Nintendo’s reverence for Mario Party’s past should stop at its minigames. Other parts of the series need to modernize if the series is going to continue.
The collection also stops short of being Mario Party’s equivalent of Super Smash Bros. Ultimate. It only includes five boards, all of which come from the first three games in the series. That’s a smaller number than any of the Nintendo 64 games, which had six minimum. While the list includes standout maps like Space Land and Peach’s Birthday Cake, it also includes somewhat of a dud in Yoshi’s Tropical Island — a frustrating beginner’s map that leaves a lot up to luck.
It’s weird to see the game have such a thorough reverence for the series minigames, but not show the same love towards its boards. Those who really want to make this a party staple will end up playing the same maps over and over. Realistically, Switch owners will probably want to keep Super Mario Party ready to liven the pool up.
Similarly, there are only 10 playable characters here (the list excludes characters like Bowser, who appears as an NPC in certain maps and games). That’s not much of a deal-breaker, especially since characters don’t have specific abilities this time, but it’s a shame that there are no unlockable characters or boards to chase. That was a staple of old Nintendo party games that have fallen to the wayside in recent years. Instead, the game includes a light “level up” system that unlocks collectibles, like music and stickers, in a shop. Collecting enough coins to buy everything is an efficient hook for completionists, but I wish there was something more substantial to keep me playing.
The slim character and board pickings would be fine if I felt like the game might be saving some content for post-launch support. Unfortunately, Nintendo has lost my trust here. I said the same thing after Super Mario Party, a game that felt built for DLC, but received none. In fact, one could argue that Superstars should have just been a paid add-on rather than a full retail game. Out of any Nintendo franchise, Mario Party could really benefit from adopting a DLC model that keeps new games, characters, and boards flowing for years to come. Hopefully, that will be the case here, but I’ve been burned before — and you only get burned once in Hot Rope Jump before you’re out.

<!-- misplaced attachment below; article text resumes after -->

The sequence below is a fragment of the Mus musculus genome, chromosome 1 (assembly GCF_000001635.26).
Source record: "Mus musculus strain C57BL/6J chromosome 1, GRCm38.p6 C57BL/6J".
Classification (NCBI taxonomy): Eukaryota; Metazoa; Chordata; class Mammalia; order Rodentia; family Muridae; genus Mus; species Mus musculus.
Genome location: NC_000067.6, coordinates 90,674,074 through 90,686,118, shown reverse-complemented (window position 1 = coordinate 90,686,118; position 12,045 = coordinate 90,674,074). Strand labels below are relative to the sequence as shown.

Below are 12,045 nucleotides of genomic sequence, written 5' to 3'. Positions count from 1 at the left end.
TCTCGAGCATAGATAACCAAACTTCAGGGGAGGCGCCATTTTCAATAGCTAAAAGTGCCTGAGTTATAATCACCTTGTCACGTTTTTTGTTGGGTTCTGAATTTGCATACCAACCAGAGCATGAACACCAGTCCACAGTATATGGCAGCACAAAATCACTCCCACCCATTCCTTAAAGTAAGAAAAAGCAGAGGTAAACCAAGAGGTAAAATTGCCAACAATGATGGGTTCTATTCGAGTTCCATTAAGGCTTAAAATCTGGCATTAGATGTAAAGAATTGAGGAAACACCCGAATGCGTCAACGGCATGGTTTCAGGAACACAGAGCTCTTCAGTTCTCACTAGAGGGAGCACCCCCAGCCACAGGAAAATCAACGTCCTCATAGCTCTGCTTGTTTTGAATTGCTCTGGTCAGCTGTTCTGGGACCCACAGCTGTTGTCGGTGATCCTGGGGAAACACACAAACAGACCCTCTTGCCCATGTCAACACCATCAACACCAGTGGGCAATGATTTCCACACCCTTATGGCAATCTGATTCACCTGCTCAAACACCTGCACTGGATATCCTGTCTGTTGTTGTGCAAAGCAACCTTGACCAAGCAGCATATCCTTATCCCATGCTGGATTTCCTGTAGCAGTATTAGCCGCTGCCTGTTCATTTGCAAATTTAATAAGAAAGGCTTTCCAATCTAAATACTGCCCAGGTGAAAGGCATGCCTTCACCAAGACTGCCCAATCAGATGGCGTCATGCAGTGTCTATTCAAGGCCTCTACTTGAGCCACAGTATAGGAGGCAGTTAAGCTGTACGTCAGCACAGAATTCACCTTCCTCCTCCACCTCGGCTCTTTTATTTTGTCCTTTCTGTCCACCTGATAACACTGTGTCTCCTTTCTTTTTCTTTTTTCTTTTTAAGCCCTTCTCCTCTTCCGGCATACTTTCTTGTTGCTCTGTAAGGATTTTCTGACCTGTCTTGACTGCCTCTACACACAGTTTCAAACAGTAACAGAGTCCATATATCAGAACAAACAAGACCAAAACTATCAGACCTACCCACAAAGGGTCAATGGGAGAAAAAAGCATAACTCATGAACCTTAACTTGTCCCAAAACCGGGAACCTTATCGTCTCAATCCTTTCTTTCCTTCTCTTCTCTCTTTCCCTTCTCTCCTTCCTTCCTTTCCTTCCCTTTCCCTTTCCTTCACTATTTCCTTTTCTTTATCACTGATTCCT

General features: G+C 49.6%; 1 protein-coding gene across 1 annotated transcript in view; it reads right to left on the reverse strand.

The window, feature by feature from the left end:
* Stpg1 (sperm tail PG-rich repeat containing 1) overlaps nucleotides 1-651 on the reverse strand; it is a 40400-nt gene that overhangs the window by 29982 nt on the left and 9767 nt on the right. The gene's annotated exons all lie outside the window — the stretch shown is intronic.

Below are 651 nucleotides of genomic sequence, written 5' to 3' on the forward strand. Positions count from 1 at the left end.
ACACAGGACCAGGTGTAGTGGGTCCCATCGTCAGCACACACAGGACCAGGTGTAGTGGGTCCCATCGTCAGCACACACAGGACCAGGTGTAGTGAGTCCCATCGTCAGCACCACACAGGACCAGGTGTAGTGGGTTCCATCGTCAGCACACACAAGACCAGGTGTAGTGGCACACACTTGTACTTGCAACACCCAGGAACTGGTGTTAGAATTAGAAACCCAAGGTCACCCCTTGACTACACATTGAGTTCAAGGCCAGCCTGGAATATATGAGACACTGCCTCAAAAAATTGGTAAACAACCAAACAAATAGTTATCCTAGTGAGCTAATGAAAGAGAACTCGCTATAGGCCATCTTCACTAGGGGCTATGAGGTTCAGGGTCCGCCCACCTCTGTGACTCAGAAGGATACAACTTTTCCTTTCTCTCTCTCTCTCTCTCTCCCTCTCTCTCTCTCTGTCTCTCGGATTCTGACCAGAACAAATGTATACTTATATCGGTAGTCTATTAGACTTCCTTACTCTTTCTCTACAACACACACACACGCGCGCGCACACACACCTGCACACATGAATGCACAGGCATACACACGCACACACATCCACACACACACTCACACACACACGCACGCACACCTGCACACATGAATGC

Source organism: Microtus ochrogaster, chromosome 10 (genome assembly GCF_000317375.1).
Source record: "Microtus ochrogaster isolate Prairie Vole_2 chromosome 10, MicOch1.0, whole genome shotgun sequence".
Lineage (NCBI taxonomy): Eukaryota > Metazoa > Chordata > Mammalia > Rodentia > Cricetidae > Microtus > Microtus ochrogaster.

Nintendo’s reverence for Mario Party’s past should stop at its minigames. Other parts of the series need to modernize if the series is going to continue. Otherwise, Superstars may be a grand send-off for fans looking to close a nostalgic chapter of their gaming childhoods.
Mario Party Superstars is a delightful celebration of the multiplayer juggernaut’s colorful past. By curating the best minigames from the series, Nintendo has created a more consistent multiplayer game with fewer duds. The back-to-basics approach makes for a more focused experience that isn’t bogged down by gimmicks and experiments. It’s still as slow a game as ever and the selection of boards is disappointingly sparse, but this is about as good as it gets when it comes to Mario Party.
Is there a better alternative?
Super Mario Party isn’t as tight a package, but it does contain some fun ideas that didn’t carry over here.
How long will it last?
Games can last anywhere from 30 to 90 minutes, so it depends on how often you play. The extra modes extend it out. Plus, there are in-game achievements to chase and a shop full of collectibles to buy. I still don’t have everything after 20 hours.
Should you buy it?
Yes. Mario Party Superstars is hands down the best Mario Party game, even if the package is lacking in some areas. It may be the last Mario Party game you’ll ever need to buy.